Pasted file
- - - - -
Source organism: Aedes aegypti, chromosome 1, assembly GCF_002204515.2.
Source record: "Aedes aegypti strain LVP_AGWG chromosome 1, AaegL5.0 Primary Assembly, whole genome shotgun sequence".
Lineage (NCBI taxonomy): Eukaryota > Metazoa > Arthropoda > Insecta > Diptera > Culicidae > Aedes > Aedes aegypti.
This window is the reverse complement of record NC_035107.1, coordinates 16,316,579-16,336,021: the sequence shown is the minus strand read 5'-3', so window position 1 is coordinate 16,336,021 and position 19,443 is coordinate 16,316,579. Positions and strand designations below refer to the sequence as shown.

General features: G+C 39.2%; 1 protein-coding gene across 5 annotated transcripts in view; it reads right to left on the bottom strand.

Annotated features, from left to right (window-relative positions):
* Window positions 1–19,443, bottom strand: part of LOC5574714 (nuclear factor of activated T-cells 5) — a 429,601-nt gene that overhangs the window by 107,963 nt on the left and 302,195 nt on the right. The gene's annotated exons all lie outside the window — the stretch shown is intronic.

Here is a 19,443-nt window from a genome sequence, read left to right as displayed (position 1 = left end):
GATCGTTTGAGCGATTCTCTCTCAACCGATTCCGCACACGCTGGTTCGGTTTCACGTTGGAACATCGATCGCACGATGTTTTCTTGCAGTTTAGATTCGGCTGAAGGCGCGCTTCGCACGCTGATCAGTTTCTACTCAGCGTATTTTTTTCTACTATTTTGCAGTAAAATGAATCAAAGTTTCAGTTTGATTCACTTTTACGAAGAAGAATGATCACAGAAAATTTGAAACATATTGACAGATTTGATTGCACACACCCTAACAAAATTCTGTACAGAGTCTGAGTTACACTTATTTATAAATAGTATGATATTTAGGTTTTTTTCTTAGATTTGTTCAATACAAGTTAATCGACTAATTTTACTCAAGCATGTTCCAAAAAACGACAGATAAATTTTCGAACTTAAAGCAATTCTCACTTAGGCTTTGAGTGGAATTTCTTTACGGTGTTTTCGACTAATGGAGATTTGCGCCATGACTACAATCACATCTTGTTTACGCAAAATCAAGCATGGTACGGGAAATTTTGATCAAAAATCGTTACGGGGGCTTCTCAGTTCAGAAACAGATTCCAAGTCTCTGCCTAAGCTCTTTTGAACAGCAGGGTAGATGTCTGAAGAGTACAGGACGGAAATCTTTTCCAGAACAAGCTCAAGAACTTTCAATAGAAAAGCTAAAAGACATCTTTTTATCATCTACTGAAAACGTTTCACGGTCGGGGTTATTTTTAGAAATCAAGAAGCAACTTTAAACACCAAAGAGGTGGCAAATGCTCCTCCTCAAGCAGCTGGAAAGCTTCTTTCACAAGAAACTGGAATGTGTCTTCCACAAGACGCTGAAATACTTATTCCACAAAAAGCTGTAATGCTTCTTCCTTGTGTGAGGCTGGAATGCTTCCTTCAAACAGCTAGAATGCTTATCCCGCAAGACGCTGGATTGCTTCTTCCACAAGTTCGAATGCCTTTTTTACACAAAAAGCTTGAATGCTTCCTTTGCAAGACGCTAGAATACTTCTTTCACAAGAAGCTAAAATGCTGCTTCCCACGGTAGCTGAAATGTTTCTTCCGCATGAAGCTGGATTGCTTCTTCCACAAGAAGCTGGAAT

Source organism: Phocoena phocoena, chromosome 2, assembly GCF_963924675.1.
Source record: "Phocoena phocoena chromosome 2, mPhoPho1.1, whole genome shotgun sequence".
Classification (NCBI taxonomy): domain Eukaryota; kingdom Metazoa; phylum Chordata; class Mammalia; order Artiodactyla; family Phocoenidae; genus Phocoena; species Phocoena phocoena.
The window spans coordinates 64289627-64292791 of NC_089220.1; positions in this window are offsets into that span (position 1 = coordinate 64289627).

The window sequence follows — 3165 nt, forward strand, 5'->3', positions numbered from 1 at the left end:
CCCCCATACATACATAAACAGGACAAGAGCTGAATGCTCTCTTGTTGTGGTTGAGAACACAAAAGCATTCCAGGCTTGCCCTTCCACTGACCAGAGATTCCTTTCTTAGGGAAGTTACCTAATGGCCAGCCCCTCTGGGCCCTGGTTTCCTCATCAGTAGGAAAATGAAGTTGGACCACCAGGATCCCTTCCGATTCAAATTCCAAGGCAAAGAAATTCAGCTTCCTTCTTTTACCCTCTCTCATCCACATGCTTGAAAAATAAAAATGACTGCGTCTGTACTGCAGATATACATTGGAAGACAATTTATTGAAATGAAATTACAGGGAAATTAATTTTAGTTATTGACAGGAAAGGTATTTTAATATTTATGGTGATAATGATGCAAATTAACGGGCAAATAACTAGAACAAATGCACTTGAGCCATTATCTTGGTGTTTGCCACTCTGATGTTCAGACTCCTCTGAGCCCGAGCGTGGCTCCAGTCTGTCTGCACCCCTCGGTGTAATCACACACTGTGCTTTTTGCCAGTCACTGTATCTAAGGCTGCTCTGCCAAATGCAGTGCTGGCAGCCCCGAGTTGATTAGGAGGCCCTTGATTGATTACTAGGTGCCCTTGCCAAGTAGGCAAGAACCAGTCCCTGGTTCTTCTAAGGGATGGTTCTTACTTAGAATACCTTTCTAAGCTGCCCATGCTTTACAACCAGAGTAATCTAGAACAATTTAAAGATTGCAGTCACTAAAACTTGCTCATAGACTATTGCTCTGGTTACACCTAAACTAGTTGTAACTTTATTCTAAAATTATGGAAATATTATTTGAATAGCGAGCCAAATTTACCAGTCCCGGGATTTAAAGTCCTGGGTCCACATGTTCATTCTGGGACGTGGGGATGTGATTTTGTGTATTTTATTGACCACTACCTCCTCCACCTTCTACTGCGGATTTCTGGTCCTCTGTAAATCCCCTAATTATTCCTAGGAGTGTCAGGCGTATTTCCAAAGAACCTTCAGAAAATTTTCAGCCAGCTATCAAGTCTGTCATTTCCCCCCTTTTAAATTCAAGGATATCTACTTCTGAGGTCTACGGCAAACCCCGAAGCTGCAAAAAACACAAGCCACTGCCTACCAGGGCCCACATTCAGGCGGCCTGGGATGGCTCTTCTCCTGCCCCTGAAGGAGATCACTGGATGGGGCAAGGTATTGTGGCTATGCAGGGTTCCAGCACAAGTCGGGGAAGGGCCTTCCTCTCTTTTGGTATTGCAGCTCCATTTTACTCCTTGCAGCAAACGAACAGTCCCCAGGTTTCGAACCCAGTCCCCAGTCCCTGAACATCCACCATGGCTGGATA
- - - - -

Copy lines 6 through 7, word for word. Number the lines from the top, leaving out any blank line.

Annotated features, from left to right (window-relative positions):
* Window positions 1–19,443, bottom strand: part of LOC5574714 (nuclear factor of activated T-cells 5) — a 429,601-nt gene that overhangs the window by 107,963 nt on the left and 302,195 nt on the right. The gene's annotated exons all lie outside the window — the stretch shown is intronic.